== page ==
Adding the two words ‘population-level’ forces some more thinking. First, we thought “right, so… what does population-level actually mean…?” We took the perspective that GRGI aims to improve lives for children and families across the place that is Guilford County. The benefits would not accrue just to a select few, lucky families that were able to participate in a certain program or public resource. And we would see such benefits show up in county-level data, sometimes referred to as “moving the needle.”

Now, we do not yet have specified targets for those county-level indicators. Again, it’s not all about numbers – it’s about the people those numbers represent.

Yet, even without explicit % targets to hit, these two words set the bar way, way higher. With ‘population-level’ added, we are now forced to consider the broader context for our work, its role relative to others, how many people we need to affect, the broader conditions and systems that help or hinder success, the great variation in profile and needs across a ‘community,’ and many other factors.

Reducing Disparities

And now the last but most crucial element:  

Our goal is population-level improvement and reduced disparities in five indicators along an early childhood pathway.

First, while the word ‘disparities’ is often associated with ‘racial disparities,’ we acknowledge that significant disparities exist based on race and class, citizenship status, gender, geography, and other factors. And these factors are highly correlated.

But whichever disparities we would aim to focus on, a ‘rising tide lifts all boats’ approach is no longer sufficient. Tackling disparities forces us to consider that not everyone has the privilege of owning a seaworthy boat, or access to a boat at all. Some live in areas where a rising tide may lead to flooding.

Tackling disparities forces us to consider what drives them in the first place, and doing that can quickly illuminate highly complex, entrenched, systemic issues. Making any noticeable dent in reducing disparities would need to include tackling these issues, in addition to targeting services and resources where they are needed.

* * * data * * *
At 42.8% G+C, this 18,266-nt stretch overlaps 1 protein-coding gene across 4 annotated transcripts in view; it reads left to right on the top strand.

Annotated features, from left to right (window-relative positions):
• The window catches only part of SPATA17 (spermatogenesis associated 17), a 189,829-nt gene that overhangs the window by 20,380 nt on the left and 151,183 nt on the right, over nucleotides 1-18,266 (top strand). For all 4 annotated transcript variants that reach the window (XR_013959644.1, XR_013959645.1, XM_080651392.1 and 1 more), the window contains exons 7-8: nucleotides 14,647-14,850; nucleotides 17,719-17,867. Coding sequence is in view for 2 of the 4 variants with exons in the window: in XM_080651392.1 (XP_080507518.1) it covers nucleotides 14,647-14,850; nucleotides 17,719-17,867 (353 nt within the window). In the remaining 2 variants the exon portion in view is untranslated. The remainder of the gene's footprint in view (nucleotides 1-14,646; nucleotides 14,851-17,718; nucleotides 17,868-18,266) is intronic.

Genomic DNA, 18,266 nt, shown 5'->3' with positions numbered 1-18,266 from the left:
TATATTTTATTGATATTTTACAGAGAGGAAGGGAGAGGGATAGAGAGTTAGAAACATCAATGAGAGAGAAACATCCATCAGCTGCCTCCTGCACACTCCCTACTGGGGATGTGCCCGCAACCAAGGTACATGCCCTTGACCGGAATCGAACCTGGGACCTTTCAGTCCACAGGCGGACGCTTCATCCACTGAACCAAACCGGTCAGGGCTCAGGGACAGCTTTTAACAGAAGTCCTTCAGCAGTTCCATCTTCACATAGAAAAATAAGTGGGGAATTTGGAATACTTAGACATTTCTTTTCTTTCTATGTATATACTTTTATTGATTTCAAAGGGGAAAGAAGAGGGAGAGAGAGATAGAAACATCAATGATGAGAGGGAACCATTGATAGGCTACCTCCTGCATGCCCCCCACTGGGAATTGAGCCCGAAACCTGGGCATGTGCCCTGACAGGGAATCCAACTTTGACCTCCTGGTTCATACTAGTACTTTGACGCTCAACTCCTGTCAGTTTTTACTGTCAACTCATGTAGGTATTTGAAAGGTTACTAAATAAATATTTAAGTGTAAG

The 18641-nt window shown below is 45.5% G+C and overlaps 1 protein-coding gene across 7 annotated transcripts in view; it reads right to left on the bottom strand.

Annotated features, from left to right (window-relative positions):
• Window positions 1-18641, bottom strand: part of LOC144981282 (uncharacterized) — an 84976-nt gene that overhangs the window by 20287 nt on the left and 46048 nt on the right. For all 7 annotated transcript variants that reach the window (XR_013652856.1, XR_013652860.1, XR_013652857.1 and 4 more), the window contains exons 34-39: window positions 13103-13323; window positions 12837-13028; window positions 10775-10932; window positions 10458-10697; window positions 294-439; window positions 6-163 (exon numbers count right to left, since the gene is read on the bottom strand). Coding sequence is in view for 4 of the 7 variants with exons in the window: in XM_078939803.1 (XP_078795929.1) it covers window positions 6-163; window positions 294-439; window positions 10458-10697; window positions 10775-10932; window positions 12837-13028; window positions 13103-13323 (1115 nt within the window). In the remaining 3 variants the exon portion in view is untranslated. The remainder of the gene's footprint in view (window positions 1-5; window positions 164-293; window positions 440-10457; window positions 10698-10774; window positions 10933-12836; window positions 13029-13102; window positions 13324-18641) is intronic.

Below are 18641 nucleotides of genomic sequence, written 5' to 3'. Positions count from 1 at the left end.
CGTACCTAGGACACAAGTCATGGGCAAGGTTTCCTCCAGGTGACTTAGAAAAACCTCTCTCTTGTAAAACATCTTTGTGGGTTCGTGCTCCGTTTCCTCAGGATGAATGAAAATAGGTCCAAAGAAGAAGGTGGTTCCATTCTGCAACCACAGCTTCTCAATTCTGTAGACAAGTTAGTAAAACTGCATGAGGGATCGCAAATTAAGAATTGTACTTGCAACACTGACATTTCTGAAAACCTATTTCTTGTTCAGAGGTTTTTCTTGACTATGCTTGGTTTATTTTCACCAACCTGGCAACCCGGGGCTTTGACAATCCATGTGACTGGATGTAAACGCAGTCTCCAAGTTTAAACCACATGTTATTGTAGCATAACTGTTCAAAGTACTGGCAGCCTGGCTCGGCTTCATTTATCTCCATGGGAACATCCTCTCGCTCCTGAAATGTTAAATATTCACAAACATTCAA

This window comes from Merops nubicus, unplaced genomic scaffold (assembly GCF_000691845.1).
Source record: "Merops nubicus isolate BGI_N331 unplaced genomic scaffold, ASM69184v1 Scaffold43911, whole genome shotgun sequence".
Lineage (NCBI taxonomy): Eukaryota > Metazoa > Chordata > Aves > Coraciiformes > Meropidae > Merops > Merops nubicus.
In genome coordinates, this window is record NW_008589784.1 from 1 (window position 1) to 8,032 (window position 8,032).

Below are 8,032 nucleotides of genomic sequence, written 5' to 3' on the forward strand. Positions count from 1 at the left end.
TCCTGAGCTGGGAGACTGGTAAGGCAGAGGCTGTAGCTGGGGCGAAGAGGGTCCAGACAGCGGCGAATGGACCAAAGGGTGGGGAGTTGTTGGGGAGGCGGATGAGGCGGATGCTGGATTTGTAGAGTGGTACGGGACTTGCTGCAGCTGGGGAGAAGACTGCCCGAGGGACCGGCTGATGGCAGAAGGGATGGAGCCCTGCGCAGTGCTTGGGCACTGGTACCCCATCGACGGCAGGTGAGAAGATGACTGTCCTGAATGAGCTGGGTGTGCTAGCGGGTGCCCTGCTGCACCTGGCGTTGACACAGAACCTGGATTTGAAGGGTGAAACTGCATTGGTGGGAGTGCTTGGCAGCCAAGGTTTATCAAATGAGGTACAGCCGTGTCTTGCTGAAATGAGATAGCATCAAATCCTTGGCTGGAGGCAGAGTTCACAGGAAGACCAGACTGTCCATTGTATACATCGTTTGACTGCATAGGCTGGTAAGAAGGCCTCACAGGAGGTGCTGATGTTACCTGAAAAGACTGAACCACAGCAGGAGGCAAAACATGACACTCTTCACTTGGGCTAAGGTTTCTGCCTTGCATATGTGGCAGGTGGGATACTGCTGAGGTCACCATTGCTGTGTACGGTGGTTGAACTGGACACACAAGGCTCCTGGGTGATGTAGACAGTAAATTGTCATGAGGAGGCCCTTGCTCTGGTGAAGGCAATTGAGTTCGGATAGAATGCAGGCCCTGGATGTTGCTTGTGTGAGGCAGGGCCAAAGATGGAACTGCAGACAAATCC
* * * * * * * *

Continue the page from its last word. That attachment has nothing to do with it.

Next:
This Is…Not Easy

Once we begin digging into the above definition of success, it can seem overwhelming. It is harder to capture the breadth and complexity of what drives what else. It can make our work appear inadequate. Not to mention make us wary of accountability to an ambitious goal that our work may later fail to achieve. And we definitely wouldn’t be able to neatly capture it in a PowerPoint bullet list.

Facing the sheer terror of the above challenges (imagine Godzilla thundering down a city street toward a social sector conference hotel, wearing a t-shirt with a busy theory of change diagram and all the screaming attendees running for cover – “Aagghh, my eyes!  There’s too many boxes!” ; “I can’t see!” ; “Why couldn’t he just wear bullet points??!”), we have often found ourselves and our peers narrowing our success definitions and oversimplifying how we look at problems and solutions to suit our own needs. Now we ask ourselves, who do we serve with this approach? We may serve ourselves, colleagues, partners, and funders, but we don’t always do our communities any favors.

Will Root Cause’s own capacity building and network role achieve the above definition of success? Of course not… but we aim to maximize our contribution to it. Can GRGI as a whole and its partners achieve it? We sure hope so; that’s the plan.

Embracing the higher bar of success and all its inherent complexity, we began preparing ourselves for the work. Had this project started only a couple years earlier, we would have completed interviews, read documents, checked off that box, and then plunged into designing a capacity-building program and running an open process for programs to apply.

This time, we went deeper. We learned a lot that led us to go about our work quite differently, in ways that we could not have predicted. And we learned much that we didn’t know what to do with, leading to some uncomfortable insights and tricky questions without clear answers. Stay tuned for more updates from Guilford County.


Keep reading: part 1 ⎮ 23 5